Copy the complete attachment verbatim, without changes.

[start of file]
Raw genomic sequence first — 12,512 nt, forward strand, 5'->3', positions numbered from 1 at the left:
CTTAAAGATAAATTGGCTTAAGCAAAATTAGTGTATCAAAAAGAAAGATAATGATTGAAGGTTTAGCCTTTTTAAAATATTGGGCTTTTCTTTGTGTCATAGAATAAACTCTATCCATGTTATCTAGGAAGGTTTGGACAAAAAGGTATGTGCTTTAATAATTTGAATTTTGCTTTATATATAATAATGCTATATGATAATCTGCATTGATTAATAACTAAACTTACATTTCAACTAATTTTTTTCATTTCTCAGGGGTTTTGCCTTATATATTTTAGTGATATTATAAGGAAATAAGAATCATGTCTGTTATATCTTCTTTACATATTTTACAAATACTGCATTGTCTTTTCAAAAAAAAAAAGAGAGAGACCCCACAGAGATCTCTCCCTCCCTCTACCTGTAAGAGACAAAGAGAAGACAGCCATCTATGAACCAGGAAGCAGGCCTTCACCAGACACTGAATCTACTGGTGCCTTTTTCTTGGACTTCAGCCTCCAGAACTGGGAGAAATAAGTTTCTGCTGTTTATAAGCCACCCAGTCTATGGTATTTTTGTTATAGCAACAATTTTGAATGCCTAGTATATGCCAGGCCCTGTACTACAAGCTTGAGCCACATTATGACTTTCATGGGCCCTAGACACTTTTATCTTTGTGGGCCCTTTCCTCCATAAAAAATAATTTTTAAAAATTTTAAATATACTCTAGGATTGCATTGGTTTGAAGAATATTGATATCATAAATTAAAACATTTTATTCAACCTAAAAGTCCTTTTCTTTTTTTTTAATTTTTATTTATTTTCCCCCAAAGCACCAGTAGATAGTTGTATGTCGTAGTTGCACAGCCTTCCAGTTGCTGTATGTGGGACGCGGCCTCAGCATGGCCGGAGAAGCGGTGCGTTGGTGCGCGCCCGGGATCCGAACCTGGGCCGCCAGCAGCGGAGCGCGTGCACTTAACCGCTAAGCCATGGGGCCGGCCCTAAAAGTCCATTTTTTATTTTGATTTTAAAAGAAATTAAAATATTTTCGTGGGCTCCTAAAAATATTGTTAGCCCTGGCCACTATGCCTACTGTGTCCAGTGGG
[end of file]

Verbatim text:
Raw genomic sequence first — 12,512 nt, forward strand, 5'->3', positions numbered from 1 at the left:
CTTAAAGATAAATTGGCTTAAGCAAAATTAGTGTATCAAAAAGAAAGATAATGATTGAAGGTTTAGCCTTTTTAAAATATTGGGCTTTTCTTTGTGTCATAGAATAAACTCTATCCATGTTATCTAGGAAGGTTTGGACAAAAAGGTATGTGCTTTAATAATTTGAATTTTGCTTTATATATAATAATGCTATATGATAATCTGCATTGATTAATAACTAAACTTACATTTCAACTAATTTTTTTCATTTCTCAGGGGTTTTGCCTTATATATTTTAGTGATATTATAAGGAAATAAGAATCATGTCTGTTATATCTTCTTTACATATTTTACAAATACTGCATTGTCTTTTCAAAAAAAAAAAGAGAGAGACCCCACAGAGATCTCTCCCTCCCTCTACCTGTAAGAGACAAAGAGAAGACAGCCATCTATGAACCAGGAAGCAGGCCTTCACCAGACACTGAATCTACTGGTGCCTTTTTCTTGGACTTCAGCCTCCAGAACTGGGAGAAATAAGTTTCTGCTGTTTATAAGCCACCCAGTCTATGGTATTTTTGTTATAGCAACAATTTTGAATGCCTAGTATATGCCAGGCCCTGTACTACAAGCTTGAGCCACATTATGACTTTCATGGGCCCTAGACACTTTTATCTTTGTGGGCCCTTTCCTCCATAAAAAATAATTTTTAAAAATTTTAAATATACTCTAGGATTGCATTGGTTTGAAGAATATTGATATCATAAATTAAAACATTTTATTCAACCTAAAAGTCCTTTTCTTTTTTTTTAATTTTTATTTATTTTCCCCCAAAGCACCAGTAGATAGTTGTATGTCGTAGTTGCACAGCCTTCCAGTTGCTGTATGTGGGACGCGGCCTCAGCATGGCCGGAGAAGCGGTGCGTTGGTGCGCGCCCGGGATCCGAACCTGGGCCGCCAGCAGCGGAGCGCGTGCACTTAACCGCTAAGCCATGGGGCCGGCCCTAAAAGTCCATTTTTTATTTTGATTTTAAAAGAAATTAAAATATTTTCGTGGGCTCCTAAAAATATTGTTAGCCCTGGCCACTATGCCTACTGTGTCCAGTGGG